Regardless of whether a business is a start-up or a long-running, big-name brand, the issue of ethical and cost-effective waste management is the same.
Waste can bring costs of as much as 4-5% of a business’ annual turnover, says CIPS. At its worst, it can be attributed to around 10% of a company’s overall gross profits. Naturally, these costs can be a worry for many companies, as well as a troublesome reflection of a lack of recycling. Landfill taxes are expensive and rising, and sustainability is a key concern across the world. Companies no longer have a choice when it comes to the correct disposal of waste.
Alongside container hire service Reconomy, we’re here to offer you this guide to everything you need to be aware of when considering your business waste management.
Businesses hold a number of key duties and responsibilities, according to UK legislation and governmental requirements. The requirements that you should meet are broadly as follows:
· Use the Waste Hierarchy principles in order to keep waste to a minimum. This is done by preventing, reusing, recycling, and recovering waste.
· It is your duty to ensure your waste carrier disposes of the waste legally. As a producer of waste, the legal responsibility for safe and correct disposal falls on you, and not the waste carrier. You have a responsibility to ensure safe disposal through an auditable document trail.
· Storing and sorting waste in a safe environment.
· Ensuring a complete a waste transfer note is done for each batch of waste that leaves the premises.
· Check whether your waste carrier is registered. This can be done by visiting the official Environment Agency website.
The standard for businesses to store waste securely is as follows:
· Prevent leakage with suitable and EU-approved containers.
· Guarding waste with lockable containers.
· Clearly labelling waste contents.
· Using waterproof covers to prevent contaminated run-offs.
Any non-hazardous waste that leaves the premises needs a waste transfer note. You should register online with the appropriate services if you wish to fill in a waste transfer note, or you can create a season ticket for a series of loads that will occur in the future.
You and your waste carrier need to follow the below outline regarding waste transfer notes:
· Fill in the sections of the note that applies to them.
· Sign it.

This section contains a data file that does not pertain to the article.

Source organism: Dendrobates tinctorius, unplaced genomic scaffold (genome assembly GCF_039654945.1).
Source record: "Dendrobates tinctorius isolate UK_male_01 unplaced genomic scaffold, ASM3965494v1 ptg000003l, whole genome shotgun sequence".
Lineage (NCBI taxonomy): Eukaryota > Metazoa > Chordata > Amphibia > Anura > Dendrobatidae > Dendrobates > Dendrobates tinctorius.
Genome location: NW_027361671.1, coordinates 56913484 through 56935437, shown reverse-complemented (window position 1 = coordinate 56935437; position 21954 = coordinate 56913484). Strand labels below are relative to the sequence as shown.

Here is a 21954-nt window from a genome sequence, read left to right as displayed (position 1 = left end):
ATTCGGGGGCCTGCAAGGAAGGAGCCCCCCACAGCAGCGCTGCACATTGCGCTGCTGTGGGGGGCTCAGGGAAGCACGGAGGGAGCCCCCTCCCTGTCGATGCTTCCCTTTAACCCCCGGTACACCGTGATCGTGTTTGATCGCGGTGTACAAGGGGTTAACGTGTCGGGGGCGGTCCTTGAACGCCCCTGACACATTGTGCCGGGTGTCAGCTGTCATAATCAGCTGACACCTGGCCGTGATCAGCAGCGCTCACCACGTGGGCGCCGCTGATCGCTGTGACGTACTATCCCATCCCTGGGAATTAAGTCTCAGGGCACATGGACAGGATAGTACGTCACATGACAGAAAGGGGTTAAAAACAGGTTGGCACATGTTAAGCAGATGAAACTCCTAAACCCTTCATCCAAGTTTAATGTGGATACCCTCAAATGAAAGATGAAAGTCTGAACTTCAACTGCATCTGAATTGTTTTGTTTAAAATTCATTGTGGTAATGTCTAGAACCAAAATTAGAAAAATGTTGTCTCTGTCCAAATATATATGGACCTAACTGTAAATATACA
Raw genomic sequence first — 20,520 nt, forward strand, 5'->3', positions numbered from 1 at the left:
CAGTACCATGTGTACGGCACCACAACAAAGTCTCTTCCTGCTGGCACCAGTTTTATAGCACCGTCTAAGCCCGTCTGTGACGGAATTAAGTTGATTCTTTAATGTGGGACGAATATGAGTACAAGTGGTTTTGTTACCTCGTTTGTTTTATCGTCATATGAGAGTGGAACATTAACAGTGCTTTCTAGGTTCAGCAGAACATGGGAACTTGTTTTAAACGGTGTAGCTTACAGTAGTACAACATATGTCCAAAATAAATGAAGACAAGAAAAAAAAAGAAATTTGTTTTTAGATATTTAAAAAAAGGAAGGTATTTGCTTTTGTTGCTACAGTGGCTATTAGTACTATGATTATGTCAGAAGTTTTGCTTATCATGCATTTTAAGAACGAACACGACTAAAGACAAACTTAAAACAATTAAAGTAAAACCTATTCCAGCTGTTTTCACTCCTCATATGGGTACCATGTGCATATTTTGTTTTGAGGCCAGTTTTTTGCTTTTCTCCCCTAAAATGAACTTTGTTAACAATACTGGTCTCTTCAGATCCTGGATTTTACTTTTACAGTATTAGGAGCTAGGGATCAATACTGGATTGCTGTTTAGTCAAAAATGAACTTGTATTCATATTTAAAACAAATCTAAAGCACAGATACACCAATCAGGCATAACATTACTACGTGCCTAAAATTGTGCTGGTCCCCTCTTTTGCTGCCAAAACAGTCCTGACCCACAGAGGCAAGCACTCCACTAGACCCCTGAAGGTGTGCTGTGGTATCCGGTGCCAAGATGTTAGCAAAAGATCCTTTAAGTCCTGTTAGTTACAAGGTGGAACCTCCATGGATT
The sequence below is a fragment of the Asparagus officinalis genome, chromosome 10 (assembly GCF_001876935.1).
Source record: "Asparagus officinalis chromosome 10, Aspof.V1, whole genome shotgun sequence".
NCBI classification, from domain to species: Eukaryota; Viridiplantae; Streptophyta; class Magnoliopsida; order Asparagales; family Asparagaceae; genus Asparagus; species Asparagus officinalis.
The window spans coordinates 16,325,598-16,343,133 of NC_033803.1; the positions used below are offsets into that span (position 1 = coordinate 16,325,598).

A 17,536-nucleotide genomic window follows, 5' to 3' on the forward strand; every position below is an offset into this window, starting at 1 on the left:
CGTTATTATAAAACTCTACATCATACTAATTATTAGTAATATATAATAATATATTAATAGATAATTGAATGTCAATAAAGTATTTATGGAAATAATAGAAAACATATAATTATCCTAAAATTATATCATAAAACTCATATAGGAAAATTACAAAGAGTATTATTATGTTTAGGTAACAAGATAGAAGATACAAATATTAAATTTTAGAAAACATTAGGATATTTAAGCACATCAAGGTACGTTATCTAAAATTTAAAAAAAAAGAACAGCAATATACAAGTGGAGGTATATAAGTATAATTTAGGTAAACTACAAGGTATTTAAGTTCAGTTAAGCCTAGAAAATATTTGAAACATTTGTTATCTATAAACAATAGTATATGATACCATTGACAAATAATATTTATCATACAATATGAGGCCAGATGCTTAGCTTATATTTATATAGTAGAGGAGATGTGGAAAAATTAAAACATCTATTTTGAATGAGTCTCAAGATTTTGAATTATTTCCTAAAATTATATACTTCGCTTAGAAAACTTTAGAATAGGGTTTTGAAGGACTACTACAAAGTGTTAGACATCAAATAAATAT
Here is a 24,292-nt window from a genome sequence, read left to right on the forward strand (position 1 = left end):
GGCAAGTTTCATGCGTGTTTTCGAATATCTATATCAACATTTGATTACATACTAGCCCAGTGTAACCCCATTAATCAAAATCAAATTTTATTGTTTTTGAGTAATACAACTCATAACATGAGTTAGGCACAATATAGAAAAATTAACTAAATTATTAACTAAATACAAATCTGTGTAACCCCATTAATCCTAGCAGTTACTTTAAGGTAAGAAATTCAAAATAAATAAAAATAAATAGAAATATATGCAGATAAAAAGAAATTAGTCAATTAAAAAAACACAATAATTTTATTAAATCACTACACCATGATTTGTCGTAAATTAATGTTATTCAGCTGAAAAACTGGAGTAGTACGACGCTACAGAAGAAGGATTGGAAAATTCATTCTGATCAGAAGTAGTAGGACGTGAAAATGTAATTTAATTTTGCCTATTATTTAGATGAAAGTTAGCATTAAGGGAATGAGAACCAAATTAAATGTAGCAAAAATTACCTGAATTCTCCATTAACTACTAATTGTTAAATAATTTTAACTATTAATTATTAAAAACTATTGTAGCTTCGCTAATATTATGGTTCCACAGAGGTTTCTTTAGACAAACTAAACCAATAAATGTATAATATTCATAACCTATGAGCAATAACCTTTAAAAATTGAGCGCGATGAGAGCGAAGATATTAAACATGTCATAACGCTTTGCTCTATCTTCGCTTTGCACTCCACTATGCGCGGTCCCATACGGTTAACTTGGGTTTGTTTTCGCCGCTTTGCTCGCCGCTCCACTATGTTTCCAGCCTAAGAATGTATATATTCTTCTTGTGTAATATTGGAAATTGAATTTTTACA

· Keep a copy for two years.
· Be able to present it to an enforcement officer from the local council or the Environment Agency, if requested.
Bringing down the cost of waste disposal
All businesses want to save money, and it is possible through correct waste management. However, this can be a leap in the dark if business owners are uncertain of how to do this effectively. The solution is segregation — but to do this, it needs to be monitored closely and a report must be conducted to see the volume, material and cost of the waste. From this you can set your strategy, highlighting your own targets and goals to ensure the best results possible when it comes to disposal.
Keep TEEP in mind — technically, environmentally, and economically practicable. This determines whether a business should segregate and store various types of produced waste within the business premises prior to its collection by a waste management contractor you have teamed up with. As part of EU legislation that was created in 2015, which Britain is likely to adopt after Brexit, the EU Waste Framework addresses that commercial and municipal waste producers are obliged to manage their waste correctly. They can use a third party to achieve this, but businesses will continue to remain responsible.
Businesses may need to sort and separate waste for a number of reasons, but the main one is often to support environmental benefits and avoid any negative impact.
Gauging waste disposal
Thanks to technology, many waste management providers can use online automated systems to watch the volumes of business waste and expenditure. This gives you, the client, a better insight too. Through waste management portals, each business can have tailored permissions that help provide them with an overview of waste statistics and management information.
A visual assessment of your business’ waste production levels can help you decide on whether or not a waste management contractor is needed. Monitor the bins over a week until they are collected by noting how much waste a bin holds and how full it is before the collection date. It could be beneficial for businesses to reduce the amount of waste collections they currently have and from this, they will be setting themselves the challenge of being more thoughtful with what they throw away and this will eventually lead them to make better decisions which in turn, will save them money. They will have to deal with the limited bin space they have for waste ensuring that every decision is important.
When the landfill tax is on the rise, these sorts of observations are crucial to saving your business money in the long run. On the 1st of April 2014, the cost per tonne of landfill was priced at £80, which increased to £84.40 on the 1st of April 2016, and the price is set to rise further to £88.95 from the 1st of April 2018. With the cost of landfill waste rising year or year, it’s clear that businesses need to ensure that their waste solution system is driven towards recyclable methods to keep the costs of landfill waste to a minimum.